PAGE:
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Want to avoid warning when I "cast" Properties to Map

 
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Hi all,

I would like to avoid a warning when I "cast" Properties to Map, but I couldn't achieve it so far.

Example:
Properties props = new Properties();
Map<String, String> map = new HashMap<String, String>((Map) props); << Here is the warning, on ((Map) props)

It works in practice, I just would like to get rid of the warning if it is possible.

Best regards.
 
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In theory, you could add an annotation to suppress the warning:



I think I'd be more comfortable writing my own loop to retrieve the properties and add them to the HashMap.
 
Eric Lemaitre
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Greg Charles wrote:In theory, you could add an annotation to suppress the warning: @SuppressWarnings({ "rawtypes", "unchecked" })



Hi Greg,

Yes, I know the workaround and it works, but I really would like to know whether there is something which would allow to eliminate warning from this "cast" without having to do the whole loop to populate the Map.

Not sure at all it is possible, apart the @SuppressWarning annotation trick to hide it under the rug...

Best regards.
 
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Eric Lemaitre wrote:like to know whether there is something which would allow to eliminate warning from this "cast" without having to do the whole loop to populate the Map.



Its actually bad form to do what you are trying to do. Its an accident that a Properties is a Hashtable, which happens to be implemented as a HashMap. The contract for Properties is that its a Hashtable, and the Hashtable is in turn a Map, but there is no contract that its a HashMap. This is a side effect and should not be relied upon as it might change in a future Java.

In practice, I think it will never change, but if you read the Javadocs from the JDK, there is no mention that a Properties is really a HashMap. And the Hashtable is synchronized, so unless you want that, you will have to move the K,V pairs to the proper Map.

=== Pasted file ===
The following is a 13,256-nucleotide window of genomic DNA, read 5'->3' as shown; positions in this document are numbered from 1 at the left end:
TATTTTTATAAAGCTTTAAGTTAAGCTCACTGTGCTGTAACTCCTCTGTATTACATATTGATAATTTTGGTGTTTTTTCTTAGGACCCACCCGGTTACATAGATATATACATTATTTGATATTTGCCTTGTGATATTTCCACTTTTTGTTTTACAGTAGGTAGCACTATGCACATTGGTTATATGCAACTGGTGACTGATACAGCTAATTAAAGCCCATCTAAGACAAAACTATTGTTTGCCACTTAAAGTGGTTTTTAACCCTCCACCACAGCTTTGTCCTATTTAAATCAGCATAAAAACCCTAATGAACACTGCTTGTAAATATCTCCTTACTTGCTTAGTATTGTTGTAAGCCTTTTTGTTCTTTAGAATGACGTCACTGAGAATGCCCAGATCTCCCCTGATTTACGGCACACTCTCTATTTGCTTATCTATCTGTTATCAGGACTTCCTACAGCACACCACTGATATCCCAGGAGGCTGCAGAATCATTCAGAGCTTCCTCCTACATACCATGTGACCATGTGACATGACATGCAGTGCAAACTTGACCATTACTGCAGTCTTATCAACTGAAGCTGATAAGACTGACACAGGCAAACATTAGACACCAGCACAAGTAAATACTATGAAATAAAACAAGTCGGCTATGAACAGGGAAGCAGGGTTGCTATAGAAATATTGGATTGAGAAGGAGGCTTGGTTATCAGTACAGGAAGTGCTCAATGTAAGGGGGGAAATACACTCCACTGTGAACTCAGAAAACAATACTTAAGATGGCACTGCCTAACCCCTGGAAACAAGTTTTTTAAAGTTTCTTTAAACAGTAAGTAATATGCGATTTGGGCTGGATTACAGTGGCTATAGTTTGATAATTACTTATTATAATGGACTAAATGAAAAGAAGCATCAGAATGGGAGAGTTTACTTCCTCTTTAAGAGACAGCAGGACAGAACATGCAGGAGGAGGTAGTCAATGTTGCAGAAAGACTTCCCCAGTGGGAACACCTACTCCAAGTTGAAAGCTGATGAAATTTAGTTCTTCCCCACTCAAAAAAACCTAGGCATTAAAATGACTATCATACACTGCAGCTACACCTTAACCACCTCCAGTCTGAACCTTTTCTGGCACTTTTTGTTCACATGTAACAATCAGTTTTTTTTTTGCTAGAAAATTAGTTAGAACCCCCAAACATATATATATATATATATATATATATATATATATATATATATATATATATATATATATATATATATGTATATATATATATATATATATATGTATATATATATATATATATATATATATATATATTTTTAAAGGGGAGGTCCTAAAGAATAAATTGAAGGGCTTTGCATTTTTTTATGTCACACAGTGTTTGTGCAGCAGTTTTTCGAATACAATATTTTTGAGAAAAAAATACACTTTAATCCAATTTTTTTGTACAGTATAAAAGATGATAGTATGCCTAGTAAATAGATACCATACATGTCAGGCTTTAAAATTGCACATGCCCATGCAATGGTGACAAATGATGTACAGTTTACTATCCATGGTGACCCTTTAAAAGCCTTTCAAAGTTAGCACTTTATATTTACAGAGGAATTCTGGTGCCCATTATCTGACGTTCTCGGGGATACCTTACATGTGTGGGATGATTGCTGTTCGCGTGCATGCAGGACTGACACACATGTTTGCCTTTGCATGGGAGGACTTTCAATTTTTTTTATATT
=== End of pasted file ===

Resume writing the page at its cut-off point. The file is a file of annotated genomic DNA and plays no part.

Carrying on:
I'm pretty sure that if you use Google's wonderful open source Guava library, then you can do something like:




If the props is empty like your trivial example, of course, then you don't need to do anything other than use the proper constructor.
 
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Pat Farrell wrote:The contract for Properties is that its a Hashtable, and the Hashtable is in turn a Map, but there is no contract that its a HashMap.


True - but nothing Eric is doing here requires that it be a HashMap. Or a Hashtable, for that matter. He requires it to be a Map, which is fine. The real problem comes when he tries to cast it as a Map<String, String>. And it simply isn't one. Even though it should have been one. Sun made it a Map<Object, Object> instead, to avoid backwards compatibility issues.

Eric: no, there's really no workaround. You're dealing with a design defect in Properties, and there's no shortcut. Sorry.
 
Pat Farrell
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Mike Simmons wrote: Sun made it a Map<Object, Object> instead, to avoid backwards compatibility issues.



IMHO, Sun did way too many of these "make it a kludge rather than breaking backwards compatibility" decisions. A classic example is the mess that they made of generics in Java 5.
 
Mike Simmons
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And this is a particularly stupid example, because they're only helping people who decided to put something other than a String into their Properties object. Such people should be punished, not catered to. But that's the Java we live with.
 
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And why do you want to cast it anyway? That is an upcast, which is usually unnecessary.
 
Mike Simmons
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Ummm... to fix Sun's mistake? It should be a Map<String,String>, and using methods like entrySet() and keySet() requires extra casts because Sun made it a Map<Object,Object>. We should abandon Properties entirely, except its ability to read a standard prop file is something actually useful. So instead, we need a quick way to read a prop file and translate it to a Map<String,String>.
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